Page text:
Logo of gbeAboutAuthor GuidelinesEditorial BoardGenome Biology and Evolution
Genome Biol Evol. 2011; 3: 974–984.
Published online 2011 Jul 27. doi:  10.1093/gbe/evr072
PMCID: PMC3184785

The Anolis Lizard Genome: An Amniote Genome without Isochores


Isochores are large regions of relatively homogeneous nucleotide composition and are present in the genomes of all mammals and birds that have been sequenced to date. The newly sequenced genome of Anolis carolinensis provides the first opportunity to quantify isochore structure in a nonavian reptile. We find Anolis to have the most compositionally homogeneous genome of all amniotes sequenced thus far, a homogeneity exceeding that for the frog Xenopus. Based on a Bayesian algorithm, Anolis has smaller and less GC-rich isochores compared with human and chicken. Correlates generally associated with GC-rich isochores, including shorter introns and higher gene density, have all but disappeared from the Anolis genome. Using genic GC as a proxy for isochore structure so as to compare with other vertebrates, we found that GC content has substantially decreased in the lineage leading to Anolis since diverging from the common ancestor of Reptilia ∼275 Ma, perhaps reflecting weakened or reversed GC-biased gene conversion, a nonadaptive substitution process that is thought to be important in the maintenance and trajectory of isochore evolution. Our results demonstrate that GC composition in Anolis is not associated with important features of genome structure, including gene density and intron size, in contrast to patterns seen in mammal and bird genomes.

Keywords: GC content, intron, gene density, recombination, genome structure, effective population size


Isochores are regions of the genome with a relatively homogeneous G or C (GC) content over lengths exceeding 300 kb (Cuny et al. 1981; Bernardi 2001; Lander et al. 2001; Li et al. 2003; Costantini et al. 2006). These chromosomal regions have been extensively studied owing to associations observed between GC content and many genomic properties including gene density (Mouchiroud et al. 1991), intron length (Duret et al. 1995), recombination rate (Fullerton et al. 2001), mutation rate (Hardison et al. 2003), DNA replication timing (Watanabe et al. 2002; Costantini and Bernardi 2008), and gene expression (D’Onofrio 2002). Nucleotide composition also covaries with the efficiency of natural selection (Fullerton et al. 2001; Montoya-Burgos et al. 2003; Meunier and Duret 2004), as mediated by local recombination rates. Genomic regions with low recombination rates, which are often GC-poor, by extension possess a reduced population size, decreasing the efficiency of selection relative to genetic drift, a phenomenon called Hill–Robertson interference (Hill and Robertson 1966; Comeron et al. 2008). Conversely, GC-rich isochores tend to have higher crossover rates that elevate the local genomic effective population size, thereby decreasing the effects of Hill–Robertson interference and increasing the efficiency of purifying selection relative to genetic drift (Comeron et al. 2008). Nevertheless, it is unclear whether and how nucleotide composition asserts a direct causal influence on these properties.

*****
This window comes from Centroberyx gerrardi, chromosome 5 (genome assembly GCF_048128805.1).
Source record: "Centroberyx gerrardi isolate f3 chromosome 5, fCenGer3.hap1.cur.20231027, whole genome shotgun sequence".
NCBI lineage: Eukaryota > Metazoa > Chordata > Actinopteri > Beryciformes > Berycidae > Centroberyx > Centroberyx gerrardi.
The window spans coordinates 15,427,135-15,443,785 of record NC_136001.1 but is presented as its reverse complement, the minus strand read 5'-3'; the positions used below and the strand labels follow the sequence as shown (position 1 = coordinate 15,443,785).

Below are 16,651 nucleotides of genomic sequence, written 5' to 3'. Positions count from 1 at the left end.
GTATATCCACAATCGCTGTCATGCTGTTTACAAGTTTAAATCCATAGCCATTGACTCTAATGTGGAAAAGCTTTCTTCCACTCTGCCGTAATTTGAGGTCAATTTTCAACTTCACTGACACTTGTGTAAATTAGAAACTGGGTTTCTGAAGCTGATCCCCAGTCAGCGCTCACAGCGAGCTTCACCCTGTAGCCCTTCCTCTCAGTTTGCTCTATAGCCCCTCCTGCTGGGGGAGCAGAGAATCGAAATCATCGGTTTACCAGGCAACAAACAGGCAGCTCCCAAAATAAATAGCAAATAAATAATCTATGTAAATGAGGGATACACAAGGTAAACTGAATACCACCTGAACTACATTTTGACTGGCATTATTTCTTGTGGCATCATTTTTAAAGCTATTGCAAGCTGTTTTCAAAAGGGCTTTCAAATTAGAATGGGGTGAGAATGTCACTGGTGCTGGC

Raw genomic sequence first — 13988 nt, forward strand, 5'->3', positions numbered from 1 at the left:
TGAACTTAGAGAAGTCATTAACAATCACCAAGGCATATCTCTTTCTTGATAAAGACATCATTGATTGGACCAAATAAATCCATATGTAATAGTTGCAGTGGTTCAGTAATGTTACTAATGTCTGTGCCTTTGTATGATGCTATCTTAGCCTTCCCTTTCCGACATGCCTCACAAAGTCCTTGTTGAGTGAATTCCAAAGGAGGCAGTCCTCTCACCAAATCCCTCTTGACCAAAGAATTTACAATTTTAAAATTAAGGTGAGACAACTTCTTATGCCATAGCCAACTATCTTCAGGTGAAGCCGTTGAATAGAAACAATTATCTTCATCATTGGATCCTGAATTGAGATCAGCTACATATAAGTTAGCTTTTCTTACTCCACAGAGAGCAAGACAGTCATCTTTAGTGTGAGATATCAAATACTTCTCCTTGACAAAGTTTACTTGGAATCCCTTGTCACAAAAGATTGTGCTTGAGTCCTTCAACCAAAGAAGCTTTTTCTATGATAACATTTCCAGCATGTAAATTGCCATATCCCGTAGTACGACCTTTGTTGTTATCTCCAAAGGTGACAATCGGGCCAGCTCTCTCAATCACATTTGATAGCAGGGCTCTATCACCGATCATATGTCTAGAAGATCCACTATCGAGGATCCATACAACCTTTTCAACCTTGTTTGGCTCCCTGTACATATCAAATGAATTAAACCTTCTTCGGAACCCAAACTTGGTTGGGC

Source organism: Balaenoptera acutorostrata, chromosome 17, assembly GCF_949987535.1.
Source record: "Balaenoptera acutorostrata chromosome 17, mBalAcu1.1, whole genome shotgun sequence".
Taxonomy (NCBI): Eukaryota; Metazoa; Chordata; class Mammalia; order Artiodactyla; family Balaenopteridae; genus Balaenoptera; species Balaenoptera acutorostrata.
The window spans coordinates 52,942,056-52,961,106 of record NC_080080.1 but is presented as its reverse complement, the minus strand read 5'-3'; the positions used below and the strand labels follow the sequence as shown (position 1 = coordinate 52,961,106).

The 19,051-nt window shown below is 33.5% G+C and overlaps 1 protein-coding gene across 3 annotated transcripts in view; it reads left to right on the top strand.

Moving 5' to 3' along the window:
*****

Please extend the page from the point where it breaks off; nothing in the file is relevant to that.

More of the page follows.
Isochores are prominent features of mammal and bird genomes (Lander et al. 2001; International Chicken Genome Sequencing Consortium (ICGSC) 2004; Costantini et al. 2009). Bernardi (2000) described four families of isochores in vertebrates as overlapping distributions of GC composition, one having a low-GC content (L; mean GC% = 39%) and three with high-GC content (H1, H2, and H3; mean GC% = 44%, 48%, and 53%, respectively). Mammals and chickens have isochores from all four families, ranging in size from 300 to over 1,000 kb; there are, however, underrepresentations of H isochores in opossum and of L isochores in platypus (Costantini et al. 2009). The presence and conservation of isochores in both mammalian and avian genomes, together with their absence in more phylogenetically basal vertebrate genomes, imply that they originated in an early amniote ancestor, which comparative studies suggest had a bird-like karyotype with strong GC-rich microchromosomes (Duret et al. 2006; Ellegren 2007; Janes et al. 2010). Subsequent chromosomal fission and fusion and isochore strengthening and erosion appear to have shaped the base compositional structures seen today. Isochore structure evolution appears ongoing among mammalian lineages, with some exhibiting eroding GC-rich isochores (e.g., primates), whereas others exhibiting strengthening of GC-rich isochore structure (Romiguier et al. 2010). Isochore erosion reflects a dominance of G/C-to-A/T substitutions, whereas isochore strengthening indicates a dominance of A/T-to-G/Csubstitutions, likely by recombination-associated GC-biased gene conversion (gBGC; Duret et al. 2002; Belle et al. 2004). Smaller bodied animals, which tend to have larger effective population sizes (Ne), are expected to have increased efficacy of gBGC and thus strengthened isochores (Romiguier et al. 2010).